Billionaire Christo Wiese's route to South African retail king

Billionaire Christo Wiese has long been considered the doyen of South African retail.

But his rise to become one of his country's richest businessmen began from humble beginnings, when he and his entrepreneurial family bought into Pep Stores, a small four-store discount clothing chain around Upington, a town in the remote Northern Cape province in 1965.

From there it has been story of one deal after another as his business empire has mushroomed to stretch across Africa, Europe and Asia, while the 73-year-old's net worth has soared to $6.9bn, according to Forbes Magazine.

He capped a recent spending spree of the British high street on Friday, acquiring a controlling stake in New Look through his majority-owned private equity firm Brait. He recently also bought a large stake in Virgin Active health clubs.

He became executive chairman of Pep Stores in 1981 and the following year changed its name to Pepkor. The company, which was listed on the Johannesburg Stock Exchange in 1972 went on to spread its footprint across Africa, Australia and Poland.

Last year, he sold it to Steinhoff International, a South African furniture company, in a $5.7bn cash-and-share transaction, making it one of South Africa's largest deals. The deal left Mr Wiese with 20 per cent of Steinhoff.

He has also profited from his 35 per cent stake in Brait - the investment house received R15bn ($1.27bn) and 200m Steinhoff shares for its 37 per cent interest in Pepkor. That provided it with a cash injection to go on its recent swoop on the British high street.

He dismisses any suggestion that his recent spurt of overseas deals is driven by a desire to take his assets offshore or hedge against the volatile South African rand.

"There's no one-way bet on the rand, so that has certainly not been a driving force in my decisions, it's simply we need to grow, we need to create opportunities," he said in an interview.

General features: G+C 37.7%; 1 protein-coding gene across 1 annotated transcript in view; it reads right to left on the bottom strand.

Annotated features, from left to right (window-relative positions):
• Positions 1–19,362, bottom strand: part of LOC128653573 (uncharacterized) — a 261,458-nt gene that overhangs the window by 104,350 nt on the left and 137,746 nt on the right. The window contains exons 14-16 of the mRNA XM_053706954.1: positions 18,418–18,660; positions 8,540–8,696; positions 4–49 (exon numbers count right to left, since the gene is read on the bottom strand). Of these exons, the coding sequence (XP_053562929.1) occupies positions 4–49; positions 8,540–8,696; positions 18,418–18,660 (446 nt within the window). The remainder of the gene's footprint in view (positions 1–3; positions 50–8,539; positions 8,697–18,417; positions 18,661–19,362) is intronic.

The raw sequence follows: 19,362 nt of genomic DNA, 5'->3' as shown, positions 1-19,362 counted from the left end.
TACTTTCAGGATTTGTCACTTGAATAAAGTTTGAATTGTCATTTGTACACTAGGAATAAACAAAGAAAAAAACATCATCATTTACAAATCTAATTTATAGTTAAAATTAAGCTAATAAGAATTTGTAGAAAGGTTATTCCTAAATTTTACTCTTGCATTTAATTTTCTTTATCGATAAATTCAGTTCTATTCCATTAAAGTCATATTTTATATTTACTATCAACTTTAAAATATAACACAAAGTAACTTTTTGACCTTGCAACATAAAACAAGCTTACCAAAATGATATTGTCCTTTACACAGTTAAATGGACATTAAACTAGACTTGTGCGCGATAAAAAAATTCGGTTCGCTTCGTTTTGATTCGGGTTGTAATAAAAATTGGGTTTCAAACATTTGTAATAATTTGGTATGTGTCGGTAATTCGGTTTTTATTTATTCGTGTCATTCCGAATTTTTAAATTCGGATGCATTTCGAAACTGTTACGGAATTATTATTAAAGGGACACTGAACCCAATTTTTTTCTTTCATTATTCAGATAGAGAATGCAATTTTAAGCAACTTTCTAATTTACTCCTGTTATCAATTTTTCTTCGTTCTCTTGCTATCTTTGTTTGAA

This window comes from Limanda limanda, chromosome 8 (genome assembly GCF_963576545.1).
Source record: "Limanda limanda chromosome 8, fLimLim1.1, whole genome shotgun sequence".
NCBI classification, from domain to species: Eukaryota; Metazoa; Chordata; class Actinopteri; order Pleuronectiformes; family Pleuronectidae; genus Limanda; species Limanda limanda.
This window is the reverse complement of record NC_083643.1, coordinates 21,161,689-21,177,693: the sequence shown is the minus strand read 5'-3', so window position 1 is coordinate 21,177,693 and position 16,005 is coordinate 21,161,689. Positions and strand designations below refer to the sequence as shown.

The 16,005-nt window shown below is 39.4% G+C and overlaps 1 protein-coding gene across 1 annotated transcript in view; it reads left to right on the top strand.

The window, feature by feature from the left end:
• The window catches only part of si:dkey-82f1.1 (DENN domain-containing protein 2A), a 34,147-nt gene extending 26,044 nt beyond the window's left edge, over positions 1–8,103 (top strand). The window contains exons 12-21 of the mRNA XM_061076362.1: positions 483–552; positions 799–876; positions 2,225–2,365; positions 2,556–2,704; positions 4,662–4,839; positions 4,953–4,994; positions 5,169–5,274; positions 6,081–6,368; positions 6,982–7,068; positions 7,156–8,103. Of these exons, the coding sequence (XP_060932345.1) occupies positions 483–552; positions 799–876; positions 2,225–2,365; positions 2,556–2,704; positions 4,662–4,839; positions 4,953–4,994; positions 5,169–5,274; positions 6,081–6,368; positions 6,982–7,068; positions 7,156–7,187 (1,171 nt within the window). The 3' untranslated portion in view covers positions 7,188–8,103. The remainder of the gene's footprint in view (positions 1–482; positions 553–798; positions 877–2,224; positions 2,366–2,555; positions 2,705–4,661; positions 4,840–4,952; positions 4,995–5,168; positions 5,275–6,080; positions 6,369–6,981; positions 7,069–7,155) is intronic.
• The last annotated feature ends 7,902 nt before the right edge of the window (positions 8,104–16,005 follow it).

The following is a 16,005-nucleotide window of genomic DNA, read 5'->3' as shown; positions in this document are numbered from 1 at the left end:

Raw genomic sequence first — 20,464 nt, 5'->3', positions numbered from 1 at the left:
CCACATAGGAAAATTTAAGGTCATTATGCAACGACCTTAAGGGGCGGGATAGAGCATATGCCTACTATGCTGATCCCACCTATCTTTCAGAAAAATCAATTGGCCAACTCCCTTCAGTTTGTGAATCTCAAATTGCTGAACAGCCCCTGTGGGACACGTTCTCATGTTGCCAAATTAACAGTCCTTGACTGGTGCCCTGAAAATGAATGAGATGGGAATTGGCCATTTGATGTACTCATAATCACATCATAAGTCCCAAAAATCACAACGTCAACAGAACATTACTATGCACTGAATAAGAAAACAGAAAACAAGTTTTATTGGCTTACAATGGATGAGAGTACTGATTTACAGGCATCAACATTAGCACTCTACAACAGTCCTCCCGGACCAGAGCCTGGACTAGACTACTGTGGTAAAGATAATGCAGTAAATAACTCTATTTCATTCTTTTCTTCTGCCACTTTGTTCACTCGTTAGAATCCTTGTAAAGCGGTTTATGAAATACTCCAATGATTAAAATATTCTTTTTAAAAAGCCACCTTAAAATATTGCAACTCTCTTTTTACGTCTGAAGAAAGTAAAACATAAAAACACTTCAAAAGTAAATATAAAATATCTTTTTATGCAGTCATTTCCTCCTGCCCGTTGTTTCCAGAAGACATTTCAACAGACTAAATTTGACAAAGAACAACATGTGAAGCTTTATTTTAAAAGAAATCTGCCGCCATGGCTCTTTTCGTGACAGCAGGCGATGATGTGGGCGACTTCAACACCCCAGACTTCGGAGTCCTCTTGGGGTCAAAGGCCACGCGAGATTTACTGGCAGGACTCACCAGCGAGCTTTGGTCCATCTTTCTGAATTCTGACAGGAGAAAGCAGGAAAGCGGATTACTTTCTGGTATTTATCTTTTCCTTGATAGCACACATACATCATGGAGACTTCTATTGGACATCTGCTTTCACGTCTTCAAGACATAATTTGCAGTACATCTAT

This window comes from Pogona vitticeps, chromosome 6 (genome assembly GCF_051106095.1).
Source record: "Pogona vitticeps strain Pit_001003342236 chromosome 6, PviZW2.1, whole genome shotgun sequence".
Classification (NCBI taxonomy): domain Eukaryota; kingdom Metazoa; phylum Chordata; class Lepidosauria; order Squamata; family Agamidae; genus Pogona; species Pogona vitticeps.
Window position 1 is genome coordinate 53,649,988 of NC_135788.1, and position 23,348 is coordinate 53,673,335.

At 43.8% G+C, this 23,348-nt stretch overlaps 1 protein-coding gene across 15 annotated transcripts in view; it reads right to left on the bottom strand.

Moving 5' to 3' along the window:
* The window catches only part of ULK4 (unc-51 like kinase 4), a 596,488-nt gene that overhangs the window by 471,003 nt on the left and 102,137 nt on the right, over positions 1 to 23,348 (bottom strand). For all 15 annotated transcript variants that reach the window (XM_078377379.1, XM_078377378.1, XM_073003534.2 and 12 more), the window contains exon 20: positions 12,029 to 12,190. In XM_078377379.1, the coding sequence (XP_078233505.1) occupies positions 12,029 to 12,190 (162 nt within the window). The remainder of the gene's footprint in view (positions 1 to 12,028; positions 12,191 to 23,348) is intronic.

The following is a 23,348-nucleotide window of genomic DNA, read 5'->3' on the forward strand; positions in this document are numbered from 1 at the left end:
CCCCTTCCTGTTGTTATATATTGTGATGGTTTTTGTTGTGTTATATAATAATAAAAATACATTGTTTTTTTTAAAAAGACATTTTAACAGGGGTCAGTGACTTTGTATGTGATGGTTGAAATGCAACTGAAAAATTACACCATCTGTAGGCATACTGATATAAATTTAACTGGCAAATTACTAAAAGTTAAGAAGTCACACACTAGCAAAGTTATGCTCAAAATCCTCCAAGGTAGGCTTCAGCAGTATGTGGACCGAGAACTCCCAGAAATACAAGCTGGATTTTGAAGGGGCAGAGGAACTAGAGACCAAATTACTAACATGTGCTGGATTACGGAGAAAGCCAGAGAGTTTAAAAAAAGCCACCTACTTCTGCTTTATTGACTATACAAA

Mr Wiese's interests across the South African market also means competition laws are a hurdle to expanding through acquisitions in his home market.

"In South Africa, we are growing our businesses here very strongly organically and we also growing very strongly into the rest of Africa," Mr Wiese says. "But into the rest of Africa, things are slow because there is still a huge infrastructure backlog so it takes time."

It was through Pep Stores that Mr Wiese acquired Shoprite - another key member of his portfolio - for R1m.

At the time it had eight stores in Cape Town, but Shoprite has since grown into an African behemoth. It was one of the first South African groups to see the potential growth across the continent and today boasts a presence across 15 countries with more than 2,000 stores. It had sales of about R102bn last year. Mr Wiese remains Shoprite's chairman and its single largest shareholder with a 15 per cent stake in the group.

There have been controversies along the way. In 2010 UK customs officials confiscated about £600,000 he was carrying in his luggage as he went through Heathrow airport. The money was later returned with interest and Mr Wiese was not charged with anything, but it was an embarrassing episode for the tycoon.

He says Brait still has "substantial capacity" to invest. But he adds: "We've just done two very major deals, three if you think of the sale of Pepkor, so I don't think one should hold one's breath for a major deal in the short term."

Mr Wiese puts the secret to his success down to having "very good people running these businesses."

"They are all my partners in a way, they all hold stakes in the businesses they run and that's the model I've developed," he says.

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